DPLS has been an extraordinary resource in this effort. With the help of DPLS librarians, I have been able to acquire data and documentation for several areas with which I was previously unfamiliar. One such example involved information on drug use. Cindy Severt suggested Monitoring the Future, a survey which has been repeated several times. The 1992 codebook was available in hard copy in the library, and Cindy downloaded the data for me from ICPSR. I have used the data to demonstrate ordinal and nominal distributions, and most recently to advance in class what I termed the "Nancy Reagan Hypothesis"--that smoking cigarettes leads to LSD use. This set up a good discussion of association versus causation in tabular analyses.

With assistance from DPLS, I have also become more familiar with the National Health Interview Survey, the Survey of Income and Program Participation, and the General Social Survey. Via the DPLS web page, I have found graphs and summary statistics online from a variety of federal agencies.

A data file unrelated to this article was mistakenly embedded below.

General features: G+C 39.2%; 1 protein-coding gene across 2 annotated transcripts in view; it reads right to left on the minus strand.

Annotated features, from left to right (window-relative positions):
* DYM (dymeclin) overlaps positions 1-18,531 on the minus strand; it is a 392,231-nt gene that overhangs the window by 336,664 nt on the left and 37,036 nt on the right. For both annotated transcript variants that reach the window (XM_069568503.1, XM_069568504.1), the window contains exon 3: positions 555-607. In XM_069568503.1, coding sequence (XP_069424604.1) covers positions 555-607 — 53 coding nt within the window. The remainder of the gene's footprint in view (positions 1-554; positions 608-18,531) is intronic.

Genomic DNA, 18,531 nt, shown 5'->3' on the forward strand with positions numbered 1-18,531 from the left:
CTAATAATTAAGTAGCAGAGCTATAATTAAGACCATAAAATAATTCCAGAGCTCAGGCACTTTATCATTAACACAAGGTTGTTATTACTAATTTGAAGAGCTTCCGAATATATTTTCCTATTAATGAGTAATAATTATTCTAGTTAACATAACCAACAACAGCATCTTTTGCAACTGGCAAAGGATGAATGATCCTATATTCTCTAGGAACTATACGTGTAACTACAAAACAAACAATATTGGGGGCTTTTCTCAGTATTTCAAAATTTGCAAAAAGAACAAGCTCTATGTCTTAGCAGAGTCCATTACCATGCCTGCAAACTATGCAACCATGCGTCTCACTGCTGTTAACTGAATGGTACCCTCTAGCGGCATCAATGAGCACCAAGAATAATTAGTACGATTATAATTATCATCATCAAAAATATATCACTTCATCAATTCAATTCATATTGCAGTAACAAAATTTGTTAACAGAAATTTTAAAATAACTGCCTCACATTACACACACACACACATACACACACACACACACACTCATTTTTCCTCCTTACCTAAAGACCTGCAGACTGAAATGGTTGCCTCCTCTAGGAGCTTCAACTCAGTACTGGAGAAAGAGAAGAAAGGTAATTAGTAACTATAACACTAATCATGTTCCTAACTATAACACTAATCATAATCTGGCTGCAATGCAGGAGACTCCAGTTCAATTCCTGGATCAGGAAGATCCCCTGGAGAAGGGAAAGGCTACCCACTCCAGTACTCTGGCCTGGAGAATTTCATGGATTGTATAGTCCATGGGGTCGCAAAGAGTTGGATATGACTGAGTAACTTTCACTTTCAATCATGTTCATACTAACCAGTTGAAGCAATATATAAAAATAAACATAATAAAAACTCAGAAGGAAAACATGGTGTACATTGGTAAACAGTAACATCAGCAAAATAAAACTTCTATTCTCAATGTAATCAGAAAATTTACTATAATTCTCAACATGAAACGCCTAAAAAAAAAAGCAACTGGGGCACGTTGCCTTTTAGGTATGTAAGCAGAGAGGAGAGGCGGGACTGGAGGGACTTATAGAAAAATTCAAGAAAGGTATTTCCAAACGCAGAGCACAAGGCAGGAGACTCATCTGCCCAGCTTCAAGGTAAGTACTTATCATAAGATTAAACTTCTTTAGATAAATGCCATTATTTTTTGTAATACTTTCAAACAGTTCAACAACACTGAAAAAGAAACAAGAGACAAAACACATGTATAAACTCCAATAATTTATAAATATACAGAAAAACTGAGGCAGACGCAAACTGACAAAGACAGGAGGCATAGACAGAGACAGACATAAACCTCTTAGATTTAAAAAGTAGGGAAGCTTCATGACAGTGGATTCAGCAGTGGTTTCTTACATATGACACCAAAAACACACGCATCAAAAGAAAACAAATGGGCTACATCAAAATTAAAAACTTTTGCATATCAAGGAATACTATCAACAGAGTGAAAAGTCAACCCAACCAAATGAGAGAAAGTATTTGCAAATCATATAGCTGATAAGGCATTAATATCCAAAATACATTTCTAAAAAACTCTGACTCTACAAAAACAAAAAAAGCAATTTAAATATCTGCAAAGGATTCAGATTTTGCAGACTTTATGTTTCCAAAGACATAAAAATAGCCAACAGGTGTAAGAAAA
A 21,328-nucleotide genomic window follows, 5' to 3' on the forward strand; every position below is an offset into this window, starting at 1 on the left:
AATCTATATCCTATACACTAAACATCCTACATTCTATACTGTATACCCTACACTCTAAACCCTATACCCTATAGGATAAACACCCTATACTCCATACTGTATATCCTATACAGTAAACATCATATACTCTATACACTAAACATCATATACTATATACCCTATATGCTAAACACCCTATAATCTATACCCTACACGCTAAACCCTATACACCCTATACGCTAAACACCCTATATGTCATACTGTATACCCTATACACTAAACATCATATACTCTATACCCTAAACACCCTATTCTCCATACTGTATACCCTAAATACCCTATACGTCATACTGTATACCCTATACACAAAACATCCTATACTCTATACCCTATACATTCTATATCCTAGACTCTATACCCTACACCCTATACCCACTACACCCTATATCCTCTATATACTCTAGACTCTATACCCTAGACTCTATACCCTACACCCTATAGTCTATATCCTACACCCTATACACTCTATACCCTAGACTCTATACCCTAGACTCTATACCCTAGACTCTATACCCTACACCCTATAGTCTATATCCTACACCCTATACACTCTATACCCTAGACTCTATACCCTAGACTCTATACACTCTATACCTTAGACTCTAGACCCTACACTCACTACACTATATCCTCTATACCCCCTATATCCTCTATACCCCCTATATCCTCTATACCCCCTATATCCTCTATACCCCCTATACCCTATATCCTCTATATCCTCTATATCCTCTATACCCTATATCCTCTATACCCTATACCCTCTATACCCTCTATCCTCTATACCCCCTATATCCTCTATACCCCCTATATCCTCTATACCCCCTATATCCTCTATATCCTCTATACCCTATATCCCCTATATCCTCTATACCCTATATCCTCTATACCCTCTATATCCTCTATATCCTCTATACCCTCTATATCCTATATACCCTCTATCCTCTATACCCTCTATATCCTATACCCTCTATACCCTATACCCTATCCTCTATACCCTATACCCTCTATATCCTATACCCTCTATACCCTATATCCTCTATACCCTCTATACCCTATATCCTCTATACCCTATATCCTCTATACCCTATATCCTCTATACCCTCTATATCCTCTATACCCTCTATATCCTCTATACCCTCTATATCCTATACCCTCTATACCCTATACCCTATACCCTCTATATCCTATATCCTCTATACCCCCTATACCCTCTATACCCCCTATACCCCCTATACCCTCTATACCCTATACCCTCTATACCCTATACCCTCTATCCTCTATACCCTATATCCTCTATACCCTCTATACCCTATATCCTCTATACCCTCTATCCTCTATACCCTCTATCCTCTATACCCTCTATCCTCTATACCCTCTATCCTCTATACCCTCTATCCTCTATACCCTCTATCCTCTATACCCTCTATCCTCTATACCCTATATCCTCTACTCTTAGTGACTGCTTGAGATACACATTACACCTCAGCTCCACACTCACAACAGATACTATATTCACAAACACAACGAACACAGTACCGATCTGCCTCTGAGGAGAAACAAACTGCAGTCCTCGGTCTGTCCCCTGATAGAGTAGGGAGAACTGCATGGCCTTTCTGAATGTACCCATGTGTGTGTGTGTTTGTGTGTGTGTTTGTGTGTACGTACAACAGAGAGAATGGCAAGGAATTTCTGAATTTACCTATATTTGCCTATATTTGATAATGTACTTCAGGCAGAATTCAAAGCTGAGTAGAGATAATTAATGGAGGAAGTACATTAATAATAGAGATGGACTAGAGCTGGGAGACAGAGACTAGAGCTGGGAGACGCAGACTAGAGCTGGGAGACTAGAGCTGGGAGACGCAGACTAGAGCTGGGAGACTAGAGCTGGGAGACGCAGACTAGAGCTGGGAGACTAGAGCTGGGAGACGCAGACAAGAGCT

I think that the course has been greatly enhanced by the resources I have accessed through DPLS. Without those resources, we would probably talk much less about social science and much more about batting averages, card games, and tossing coins.

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APDU Recap

In October DPLS was represented by Cindy Severt at the Association of Public Data Users (APDU) conference in Washington, DC. As APDU convened for the 25th time, several important points emerged:

  • Some issues, such as confidentiality, remain the same. According to a story related during a panel session, Americans object to surveillance cameras capturing their license plates as a method of random selection, but they do not object to surveillance cameras being used to issue speeding violations.